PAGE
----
The dollar rebounded from recent record lows versus the euro on Wednesday, benefiting from rising risk aversion as global stocks fell and investors assessed how far contagion from the U.S. housing market might spread.
The greenback was also up versus the yen, having earlier hit a 2-1/2 month low with U.S. housing data awaited for further clues on the troubled U.S. subprime mortgage market.
Falling stock markets in Asia and Europe, taking a lead from tumbling U.S. stocks on Tuesday, had also prompted investors to trim some risky trades financed by borrowing in the low-yielding yen.
There is an increase in risk aversion which has led speculative accounts to pull back from local exposure resulting in demand for the U.S. dollar, said Michael Klawitter, currency strategist at Dresdner Kleinwort in Frankfurt.
By 1008 GMT, the euro was down 0.6 percent on the day at $1.3740, sliding from a record high of $1.3852 hit on Tuesday according to Reuters data.
The dollar was up 0.8 percent at 1.2116 Swiss francs, while sterling fell half a percent to $2.0518, off a 26-year peak of $2.0655 hit on Tuesday.
The dollar index, a gauge of the dollar's value against a basket of six major currencies, was up 0.5 percent at 80.5, after hitting a 15-year low of 80.016 on Tuesday.
Sterling and the New Zealand dollar retreated from multi-year peaks versus the greenback, but the Australian dollar bucked that trend to hit an 18-year high on the back of strong inflation data.
June U.S. existing home sales at 1400 GMT (10 a.m. EDT) were seen pointing to persistent weakness in the housing sector. Economists polled by Reuters expect existing home sales fell to a 5.87 million annual rate in June from 5.99 million in May.
The dollar generally benefits when risk aversion rises unless its U.S.-centric, but the risk is that today's U.S. housing numbers are likely to be very soft, said Mitul Kotecha, head of global foreign exchange research at Calyon.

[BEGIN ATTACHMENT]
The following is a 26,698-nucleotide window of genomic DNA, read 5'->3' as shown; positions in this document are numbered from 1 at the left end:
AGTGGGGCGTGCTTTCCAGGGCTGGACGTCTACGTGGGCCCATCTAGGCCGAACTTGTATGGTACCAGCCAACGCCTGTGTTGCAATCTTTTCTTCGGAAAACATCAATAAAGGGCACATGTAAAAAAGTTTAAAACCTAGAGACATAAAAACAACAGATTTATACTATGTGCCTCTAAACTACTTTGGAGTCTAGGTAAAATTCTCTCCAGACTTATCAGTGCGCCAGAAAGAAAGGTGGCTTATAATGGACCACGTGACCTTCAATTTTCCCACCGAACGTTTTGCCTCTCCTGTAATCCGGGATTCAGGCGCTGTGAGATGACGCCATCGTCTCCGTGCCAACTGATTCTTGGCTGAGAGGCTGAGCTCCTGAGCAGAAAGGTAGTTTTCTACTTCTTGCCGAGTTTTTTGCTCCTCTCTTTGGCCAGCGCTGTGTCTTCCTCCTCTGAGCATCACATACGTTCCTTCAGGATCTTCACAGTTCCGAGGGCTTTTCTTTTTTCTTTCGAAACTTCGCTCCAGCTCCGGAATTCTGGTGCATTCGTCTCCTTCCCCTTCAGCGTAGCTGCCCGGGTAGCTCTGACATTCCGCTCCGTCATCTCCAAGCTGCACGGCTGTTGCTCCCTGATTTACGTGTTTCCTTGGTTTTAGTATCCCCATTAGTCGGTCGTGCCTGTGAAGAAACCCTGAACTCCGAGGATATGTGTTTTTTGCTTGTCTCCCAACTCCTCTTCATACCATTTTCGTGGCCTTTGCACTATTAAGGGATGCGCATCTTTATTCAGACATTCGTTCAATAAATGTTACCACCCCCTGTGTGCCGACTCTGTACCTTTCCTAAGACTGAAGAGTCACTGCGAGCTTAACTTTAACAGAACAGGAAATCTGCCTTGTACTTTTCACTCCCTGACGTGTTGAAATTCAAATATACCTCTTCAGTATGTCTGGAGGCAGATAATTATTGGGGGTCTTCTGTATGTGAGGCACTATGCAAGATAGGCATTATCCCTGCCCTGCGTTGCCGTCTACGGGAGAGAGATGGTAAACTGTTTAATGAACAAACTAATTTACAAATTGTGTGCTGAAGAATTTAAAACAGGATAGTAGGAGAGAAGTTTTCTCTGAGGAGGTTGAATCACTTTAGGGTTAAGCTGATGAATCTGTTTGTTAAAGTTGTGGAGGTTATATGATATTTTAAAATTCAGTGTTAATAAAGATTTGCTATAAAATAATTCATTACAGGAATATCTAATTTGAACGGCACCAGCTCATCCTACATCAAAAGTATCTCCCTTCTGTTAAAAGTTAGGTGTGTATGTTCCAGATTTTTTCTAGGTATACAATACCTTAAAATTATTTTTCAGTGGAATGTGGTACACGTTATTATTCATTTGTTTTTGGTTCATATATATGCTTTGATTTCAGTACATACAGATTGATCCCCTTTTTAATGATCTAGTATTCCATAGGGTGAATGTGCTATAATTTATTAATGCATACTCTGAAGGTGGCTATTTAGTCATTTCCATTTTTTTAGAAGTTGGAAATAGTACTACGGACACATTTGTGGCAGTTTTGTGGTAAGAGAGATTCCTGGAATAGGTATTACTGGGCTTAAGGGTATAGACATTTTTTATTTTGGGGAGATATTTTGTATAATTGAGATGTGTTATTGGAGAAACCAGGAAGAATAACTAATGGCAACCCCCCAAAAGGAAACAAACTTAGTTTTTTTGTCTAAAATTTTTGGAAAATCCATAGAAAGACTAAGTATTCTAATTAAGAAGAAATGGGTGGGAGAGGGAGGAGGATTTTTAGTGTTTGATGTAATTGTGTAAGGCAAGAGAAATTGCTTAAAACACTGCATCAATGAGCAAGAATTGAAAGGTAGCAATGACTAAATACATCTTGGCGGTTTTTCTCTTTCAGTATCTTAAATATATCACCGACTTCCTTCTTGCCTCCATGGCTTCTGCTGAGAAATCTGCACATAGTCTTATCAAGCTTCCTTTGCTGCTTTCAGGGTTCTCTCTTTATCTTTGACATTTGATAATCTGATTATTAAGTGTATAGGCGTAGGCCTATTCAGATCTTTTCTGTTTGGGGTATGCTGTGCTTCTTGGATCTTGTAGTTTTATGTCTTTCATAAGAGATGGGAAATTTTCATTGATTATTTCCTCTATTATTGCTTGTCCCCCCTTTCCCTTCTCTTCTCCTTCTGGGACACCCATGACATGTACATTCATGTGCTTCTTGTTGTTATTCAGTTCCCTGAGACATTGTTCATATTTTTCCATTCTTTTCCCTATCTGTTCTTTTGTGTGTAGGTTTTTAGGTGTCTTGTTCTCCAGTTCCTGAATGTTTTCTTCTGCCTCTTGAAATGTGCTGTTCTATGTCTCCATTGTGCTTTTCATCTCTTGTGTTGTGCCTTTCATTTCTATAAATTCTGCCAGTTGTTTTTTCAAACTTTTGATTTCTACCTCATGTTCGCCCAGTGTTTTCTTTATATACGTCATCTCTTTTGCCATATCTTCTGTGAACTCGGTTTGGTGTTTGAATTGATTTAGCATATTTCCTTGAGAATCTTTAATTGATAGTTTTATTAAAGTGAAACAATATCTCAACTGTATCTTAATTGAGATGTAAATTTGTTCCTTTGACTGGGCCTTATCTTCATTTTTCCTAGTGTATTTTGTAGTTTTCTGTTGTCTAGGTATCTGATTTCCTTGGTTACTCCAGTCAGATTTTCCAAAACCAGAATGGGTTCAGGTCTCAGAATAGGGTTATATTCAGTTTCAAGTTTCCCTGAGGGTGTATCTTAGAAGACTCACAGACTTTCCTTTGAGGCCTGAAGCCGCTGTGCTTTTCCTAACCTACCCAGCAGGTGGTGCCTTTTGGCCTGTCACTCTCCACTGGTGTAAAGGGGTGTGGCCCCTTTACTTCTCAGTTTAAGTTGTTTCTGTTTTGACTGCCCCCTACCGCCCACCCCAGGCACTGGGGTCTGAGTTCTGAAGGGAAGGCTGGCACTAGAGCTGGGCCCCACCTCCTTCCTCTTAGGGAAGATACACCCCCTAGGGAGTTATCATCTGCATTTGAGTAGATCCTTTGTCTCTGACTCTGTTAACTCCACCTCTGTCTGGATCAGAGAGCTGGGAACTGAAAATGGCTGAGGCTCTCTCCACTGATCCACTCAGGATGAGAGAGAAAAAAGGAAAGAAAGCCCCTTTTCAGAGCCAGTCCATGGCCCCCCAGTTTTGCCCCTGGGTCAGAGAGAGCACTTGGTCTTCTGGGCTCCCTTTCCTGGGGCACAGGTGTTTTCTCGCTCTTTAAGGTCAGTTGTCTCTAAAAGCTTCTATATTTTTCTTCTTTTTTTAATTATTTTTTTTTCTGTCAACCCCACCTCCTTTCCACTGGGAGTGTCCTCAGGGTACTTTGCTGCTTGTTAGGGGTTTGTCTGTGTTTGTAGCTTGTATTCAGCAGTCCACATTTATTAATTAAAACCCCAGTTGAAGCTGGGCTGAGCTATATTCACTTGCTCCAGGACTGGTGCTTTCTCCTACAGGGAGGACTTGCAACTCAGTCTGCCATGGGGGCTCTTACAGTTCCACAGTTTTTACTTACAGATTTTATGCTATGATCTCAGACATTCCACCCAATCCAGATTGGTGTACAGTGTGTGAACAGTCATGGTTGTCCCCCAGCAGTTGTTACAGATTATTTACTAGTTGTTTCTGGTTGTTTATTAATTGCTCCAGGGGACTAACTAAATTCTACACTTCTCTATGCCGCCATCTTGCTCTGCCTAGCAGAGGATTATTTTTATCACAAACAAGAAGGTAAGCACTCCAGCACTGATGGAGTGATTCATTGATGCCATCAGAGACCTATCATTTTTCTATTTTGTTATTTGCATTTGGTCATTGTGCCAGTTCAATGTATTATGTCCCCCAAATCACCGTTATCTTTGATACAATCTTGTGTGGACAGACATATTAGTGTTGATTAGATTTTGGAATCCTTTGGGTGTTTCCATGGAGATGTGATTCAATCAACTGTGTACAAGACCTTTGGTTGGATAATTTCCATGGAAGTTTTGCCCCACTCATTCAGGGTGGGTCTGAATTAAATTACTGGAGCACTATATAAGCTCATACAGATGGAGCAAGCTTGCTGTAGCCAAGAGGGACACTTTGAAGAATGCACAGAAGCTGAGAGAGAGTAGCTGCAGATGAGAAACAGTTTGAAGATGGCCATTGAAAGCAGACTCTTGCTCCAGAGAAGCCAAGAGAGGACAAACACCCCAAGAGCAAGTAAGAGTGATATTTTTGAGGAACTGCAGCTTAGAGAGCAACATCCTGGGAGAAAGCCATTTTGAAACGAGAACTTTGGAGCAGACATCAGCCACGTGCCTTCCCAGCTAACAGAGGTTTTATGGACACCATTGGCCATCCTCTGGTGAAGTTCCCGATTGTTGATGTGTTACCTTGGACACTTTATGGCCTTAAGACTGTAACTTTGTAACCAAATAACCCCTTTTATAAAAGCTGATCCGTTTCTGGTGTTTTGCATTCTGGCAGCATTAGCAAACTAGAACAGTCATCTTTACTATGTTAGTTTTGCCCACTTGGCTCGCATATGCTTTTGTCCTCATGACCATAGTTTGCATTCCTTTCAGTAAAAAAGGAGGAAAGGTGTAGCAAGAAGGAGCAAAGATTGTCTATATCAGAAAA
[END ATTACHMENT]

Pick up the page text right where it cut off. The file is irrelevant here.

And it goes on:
Market talk on Wednesday suggested Deutsche Bank's earnings could be hit by exposure to the U.S. subprime market, sending the bank's shares down 2 percent. Deutsche declined to comment.
Nomura Holdings, Japan's largest brokerage, said it may pull out of the troubled U.S. mortgage market.
Worries about the U.S. economy were rippling across other markets after a hefty fall in U.S. stocks on Tuesday, with Asian and European equities also heading south.
Tokyo's Nikkei share average hit a six-week low on Wednesday, tracking U.S. shares which tumbled the previous day.
The pan-European FTSEurofirst 300 index was down 0.3 percent at 1,5810.74 after falling to its lowest since June 27. The index lost 1.5 percent on Tuesday.
The market showed little reaction to remarks by top Federal Reserve officials that played down fears that turmoil in U.S. credit markets is spreading to the overall economy.
Philadelphia Fed President Charles Plosser told the Wall Street Journal on Tuesday the U.S. economy is not at risk of a credit crunch despite problems in high-risk mortgage investments.
St. Louis Fed President William Poole said on Tuesday that mortgage woes are not spilling over to the broader economy.
The ability of U.S. credit markets to attract funds from overseas has played a big role in helping the United States to finance its huge trade deficit.